The episode spotlights how China’s mom-and-pop investors betting on swings of oil through cheap access provided by Chinese lenders can be exposed to massive losses. While they are generally prohibited from directly investing in foreign crude futures markets, such investors can buy banks’ paper crude products offered without opening an offshore account. The investments are pegged to the flat price of the front-month contract and are settled in Chinese yuan.

The case also raises questions about whether there were significant design flaws in the BOC product that put people with low risk tolerance into high-risk investments, industry experts said. The contracts themselves may be in a regulatory gray zone as they are structured to sidestep legal restrictions on risky investments in futures markets, regulatory experts said. Moreover, the peculiarities of the BOC product may have exposed investors to a last-minute attack by predatory short sellers.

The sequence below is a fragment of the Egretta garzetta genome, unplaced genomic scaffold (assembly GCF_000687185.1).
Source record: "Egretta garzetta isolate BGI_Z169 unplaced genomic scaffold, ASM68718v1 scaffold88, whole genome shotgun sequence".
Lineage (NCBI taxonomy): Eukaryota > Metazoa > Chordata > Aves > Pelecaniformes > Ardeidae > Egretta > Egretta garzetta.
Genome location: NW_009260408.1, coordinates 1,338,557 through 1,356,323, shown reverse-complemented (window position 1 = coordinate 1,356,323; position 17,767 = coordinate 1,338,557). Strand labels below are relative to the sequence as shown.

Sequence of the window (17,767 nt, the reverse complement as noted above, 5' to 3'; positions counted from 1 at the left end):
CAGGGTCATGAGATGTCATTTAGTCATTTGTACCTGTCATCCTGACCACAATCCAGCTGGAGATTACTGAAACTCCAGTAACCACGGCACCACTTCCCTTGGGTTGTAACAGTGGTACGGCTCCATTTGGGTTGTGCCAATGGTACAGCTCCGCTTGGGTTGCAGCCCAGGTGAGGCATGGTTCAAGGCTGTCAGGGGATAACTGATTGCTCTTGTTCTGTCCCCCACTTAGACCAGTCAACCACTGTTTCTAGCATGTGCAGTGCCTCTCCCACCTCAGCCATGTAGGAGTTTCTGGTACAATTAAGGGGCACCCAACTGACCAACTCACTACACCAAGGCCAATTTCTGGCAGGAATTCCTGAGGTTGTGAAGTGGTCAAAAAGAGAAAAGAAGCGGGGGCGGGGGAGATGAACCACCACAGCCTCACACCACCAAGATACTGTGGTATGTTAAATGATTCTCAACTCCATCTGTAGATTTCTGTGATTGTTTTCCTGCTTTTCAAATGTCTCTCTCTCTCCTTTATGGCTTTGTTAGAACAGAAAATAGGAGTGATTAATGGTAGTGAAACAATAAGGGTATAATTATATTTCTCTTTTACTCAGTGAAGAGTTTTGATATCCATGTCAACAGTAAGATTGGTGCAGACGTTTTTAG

In addition to BOC, several other major banks, including the Industrial and Commercial Bank of China (ICBC), Agricultural Bank of China (ABC), China Construction Bank (CCB), Bank of Communications (BoComm), Minsheng Bank and Ping An Bank, have launched similar products over the past few years.

Since March, such products have become popular among retail investors betting on crude prices to rebound as they fell to $20 a barrel, a bank trader told Caixin. A surge of buyers forced ICBC to halt sales of the investments on March 13 after the bank used up its government-set foreign exchange quota for the products, an ICBC source said.

More than 100,000 Chinese retail investors flooded into the market though paper crude products and never expected prices to slide below zero, market sources said. The three biggest sellers of the investment vehicles — ICBC, CCB and BOC — held a combined $3 billion of positions in futures contracts linked to prices for WTI and ICE Brent, another oil benchmark, according to an estimate by a futures company manager.

Most of the banks halted sales of the products after BOC’s catastrophic losses. BOC suspended its Yuan You Bao clients from opening new positions starting April 22, allowing them only to close positions.